Although Ireland isn’t too distant from the UK, the driving experience can vary greatly to what you’re used to.
Whether you’re planning a holiday to Ireland, visiting for work, or taking a trip for any other reason, it’s vital that you understand the rules of the road and know the differences between driving in Ireland and driving in your home country. It’s also a good idea to ensure that you prepare for any unexpected eventualities that could happen by purchasing AA European Breakdown Cover before you go.
We’ve put together some guidance for safe and legal driving in Ireland to help you prepare. Here’s a run-through of everything you need to know about driving in Ireland, including details on speed limits and penalties, vehicle insurance, and travelling in an electric car.
In this article:
Important information for driving in Ireland
General rules to keep in mind when driving in Ireland:
- You must be at least 17 years old to drive in Ireland
- You must not use your horn between 11:30pm and 7am.
- Just like in the UK, cars in Ireland drive on the left side of the road and use the right lane for overtaking.
- Some level crossings have manual gates that must be opened and closed by hand.
- Radar detectors are not allowed and if you’re found using one, it may be confiscated by the Garda.
As of August 2021 drivers visiting Ireland will no longer need an insurance green card or a GB sticker, however, there are a few other important documents you need to remember to bring.
- A UK-issued driving licence. If you live in the UK and hold a valid UK driving licence, you can drive in Ireland.
- A third-party motor insurance certificate. In Ireland, all vehicles must have third-party insurance as a minimum.
- V5 registration document. The original and a copy of your V5 registration document.
- Proof of rental or permission to drive. If the vehicle you’re driving is rented or not registered in your name, you’ll need to bring a contract or letter from the registered owner to prove you have permission to drive it.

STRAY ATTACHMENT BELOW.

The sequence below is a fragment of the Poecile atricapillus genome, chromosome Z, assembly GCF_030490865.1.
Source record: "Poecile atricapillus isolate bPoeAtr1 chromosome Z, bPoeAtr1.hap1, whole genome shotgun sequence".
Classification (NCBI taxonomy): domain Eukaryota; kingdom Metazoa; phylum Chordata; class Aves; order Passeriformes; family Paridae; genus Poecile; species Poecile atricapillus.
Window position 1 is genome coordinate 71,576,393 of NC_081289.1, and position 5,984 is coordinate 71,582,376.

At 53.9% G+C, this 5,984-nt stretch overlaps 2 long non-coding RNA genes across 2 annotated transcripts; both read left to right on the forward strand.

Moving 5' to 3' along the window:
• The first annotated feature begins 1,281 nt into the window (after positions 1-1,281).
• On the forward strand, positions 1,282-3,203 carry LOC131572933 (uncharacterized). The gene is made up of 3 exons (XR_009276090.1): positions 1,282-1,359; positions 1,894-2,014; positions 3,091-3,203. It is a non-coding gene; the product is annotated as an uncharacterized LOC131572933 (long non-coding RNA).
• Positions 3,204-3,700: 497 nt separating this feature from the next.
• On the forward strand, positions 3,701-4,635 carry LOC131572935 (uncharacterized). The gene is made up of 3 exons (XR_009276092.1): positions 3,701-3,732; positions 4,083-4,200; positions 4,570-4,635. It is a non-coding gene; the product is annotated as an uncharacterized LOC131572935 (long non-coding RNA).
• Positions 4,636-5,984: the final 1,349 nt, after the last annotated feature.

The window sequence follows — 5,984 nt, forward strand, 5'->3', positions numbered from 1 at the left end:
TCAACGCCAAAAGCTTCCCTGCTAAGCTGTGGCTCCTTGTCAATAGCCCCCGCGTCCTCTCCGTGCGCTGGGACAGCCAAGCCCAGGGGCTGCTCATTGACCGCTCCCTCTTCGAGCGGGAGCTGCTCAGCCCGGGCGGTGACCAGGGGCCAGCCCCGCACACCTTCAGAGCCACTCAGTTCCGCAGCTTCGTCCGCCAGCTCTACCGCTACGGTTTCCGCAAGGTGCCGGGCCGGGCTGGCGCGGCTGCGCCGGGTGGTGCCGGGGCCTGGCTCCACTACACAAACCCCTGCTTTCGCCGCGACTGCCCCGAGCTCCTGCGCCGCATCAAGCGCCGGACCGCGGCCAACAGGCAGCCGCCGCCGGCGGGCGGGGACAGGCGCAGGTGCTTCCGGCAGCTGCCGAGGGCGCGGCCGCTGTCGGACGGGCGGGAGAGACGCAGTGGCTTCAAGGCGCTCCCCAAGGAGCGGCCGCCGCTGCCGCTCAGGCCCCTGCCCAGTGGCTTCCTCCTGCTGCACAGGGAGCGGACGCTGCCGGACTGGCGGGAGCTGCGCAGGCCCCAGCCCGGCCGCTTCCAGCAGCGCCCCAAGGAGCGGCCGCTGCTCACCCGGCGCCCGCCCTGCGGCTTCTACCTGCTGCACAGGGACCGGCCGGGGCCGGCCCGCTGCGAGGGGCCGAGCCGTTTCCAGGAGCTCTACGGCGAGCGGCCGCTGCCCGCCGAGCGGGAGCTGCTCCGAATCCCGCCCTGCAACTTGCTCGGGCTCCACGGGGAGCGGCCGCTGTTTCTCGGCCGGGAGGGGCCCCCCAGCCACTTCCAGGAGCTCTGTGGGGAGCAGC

Speed limits in Ireland are given in kilometres per hour (kph) rather than miles per hour (mph), which can cause some initial confusion. Luckily, the speedometer in your vehicle should tell you your speed in both metrics.
Speed limits in Ireland are as follows:
- Motorways: 120 kph
- National roads: 100 kph
- Regional roads: 80 kph
- Urban areas: 50 kph
- Special limits (i.e. near schools): 30 kph
Regardless of the speed offenders are caught driving at or the type of road they’re travelling on, speeding fines in Ireland are currently issued at a flat rate of €80.
However, the Irish Government has considered replacing the flat rate fine with graduated speeding measures based on how far over the speed limit the driver is.
Since the UK's departure from the European Union, EU countries can no longer write to or send fines to UK drivers for offences caught on camera, such as speeding. However, exceeding the speed limit could still result in an on-the-spot fine and other serious repercussions, as well as endangering your safety and the safety of others.
The traffic light system in Ireland is similar to that in the UK, but the sequence of traffic lights in Ireland is a little different. In Ireland, traffic lights typically go from red to green, then amber, red and green again.
Red light = Stop before the stop line or if there isn’t one, stop before the light.
Amber light = As long as it is safe to do so, stop before the stop line or if there isn’t one, stop before the light. However, if the driver is too close to the stop line when the light turns to amber and it is unsafe to stop, they may proceed.
Flashing amber arrow = Continue in the direction indicated by the arrow if it is safe to do so, give way if other traffic is approaching.
Green light = Drive on if the way is clear and give way to any pedestrians crossing.
Green arrow or filter light = Continue in the direction indicated by the arrow, even if a red light is showing.
In Ireland, every passenger in your vehicle is required to wear a seat belt at all times and as the driver, it’s your responsibility to make sure anyone in the vehicle that’s under 17 is using a safety belt or suitable child car seat.
If you don’t wear a seat belt while driving, you could be fined €60 and don't go to court.
However, if you do go to court for this offence and are convicted, you’ll be fined €2,000.
Children under the age of 12 years old or less than 135cm (4ft 5in) must sit in the back of the vehicle in a suitable car seat or booster seat for every journey.
Drink-driving offences are taken very seriously in Ireland. The Gardaí has the right to test drivers on the roadside for alcohol and drug levels, these tests are mandatory so refusing to be tested is considered an offence and you could be arrested. The legal limit for drivers of private vehicles is 0.05% or 0.02% for newly qualified drivers with less than 2 years worth of driving experience.